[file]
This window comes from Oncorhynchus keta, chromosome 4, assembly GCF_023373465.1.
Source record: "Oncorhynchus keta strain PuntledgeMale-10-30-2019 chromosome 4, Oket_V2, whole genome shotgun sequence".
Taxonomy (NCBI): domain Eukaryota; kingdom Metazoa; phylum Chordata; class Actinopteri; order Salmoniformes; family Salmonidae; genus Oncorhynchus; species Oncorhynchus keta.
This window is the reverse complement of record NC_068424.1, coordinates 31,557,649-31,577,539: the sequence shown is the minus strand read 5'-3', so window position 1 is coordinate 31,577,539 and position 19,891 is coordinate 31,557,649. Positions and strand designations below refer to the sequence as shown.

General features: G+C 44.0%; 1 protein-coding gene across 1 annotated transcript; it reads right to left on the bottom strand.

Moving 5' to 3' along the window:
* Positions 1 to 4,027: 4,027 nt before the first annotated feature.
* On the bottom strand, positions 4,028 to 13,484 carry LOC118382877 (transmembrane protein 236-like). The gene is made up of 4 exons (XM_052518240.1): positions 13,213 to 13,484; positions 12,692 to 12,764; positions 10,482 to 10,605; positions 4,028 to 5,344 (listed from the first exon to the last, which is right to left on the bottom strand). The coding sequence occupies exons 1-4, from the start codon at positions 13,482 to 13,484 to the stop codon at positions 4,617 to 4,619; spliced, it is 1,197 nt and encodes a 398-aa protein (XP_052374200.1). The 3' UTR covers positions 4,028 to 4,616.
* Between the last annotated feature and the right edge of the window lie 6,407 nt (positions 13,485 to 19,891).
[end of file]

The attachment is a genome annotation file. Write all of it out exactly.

This window comes from Oncorhynchus keta, chromosome 4, assembly GCF_023373465.1.
Source record: "Oncorhynchus keta strain PuntledgeMale-10-30-2019 chromosome 4, Oket_V2, whole genome shotgun sequence".
Taxonomy (NCBI): domain Eukaryota; kingdom Metazoa; phylum Chordata; class Actinopteri; order Salmoniformes; family Salmonidae; genus Oncorhynchus; species Oncorhynchus keta.
This window is the reverse complement of record NC_068424.1, coordinates 31,557,649-31,577,539: the sequence shown is the minus strand read 5'-3', so window position 1 is coordinate 31,577,539 and position 19,891 is coordinate 31,557,649. Positions and strand designations below refer to the sequence as shown.

General features: G+C 44.0%; 1 protein-coding gene across 1 annotated transcript; it reads right to left on the bottom strand.

Moving 5' to 3' along the window:
* Positions 1 to 4,027: 4,027 nt before the first annotated feature.
* On the bottom strand, positions 4,028 to 13,484 carry LOC118382877 (transmembrane protein 236-like). The gene is made up of 4 exons (XM_052518240.1): positions 13,213 to 13,484; positions 12,692 to 12,764; positions 10,482 to 10,605; positions 4,028 to 5,344 (listed from the first exon to the last, which is right to left on the bottom strand). The coding sequence occupies exons 1-4, from the start codon at positions 13,482 to 13,484 to the stop codon at positions 4,617 to 4,619; spliced, it is 1,197 nt and encodes a 398-aa protein (XP_052374200.1). The 3' UTR covers positions 4,028 to 4,616.
* Between the last annotated feature and the right edge of the window lie 6,407 nt (positions 13,485 to 19,891).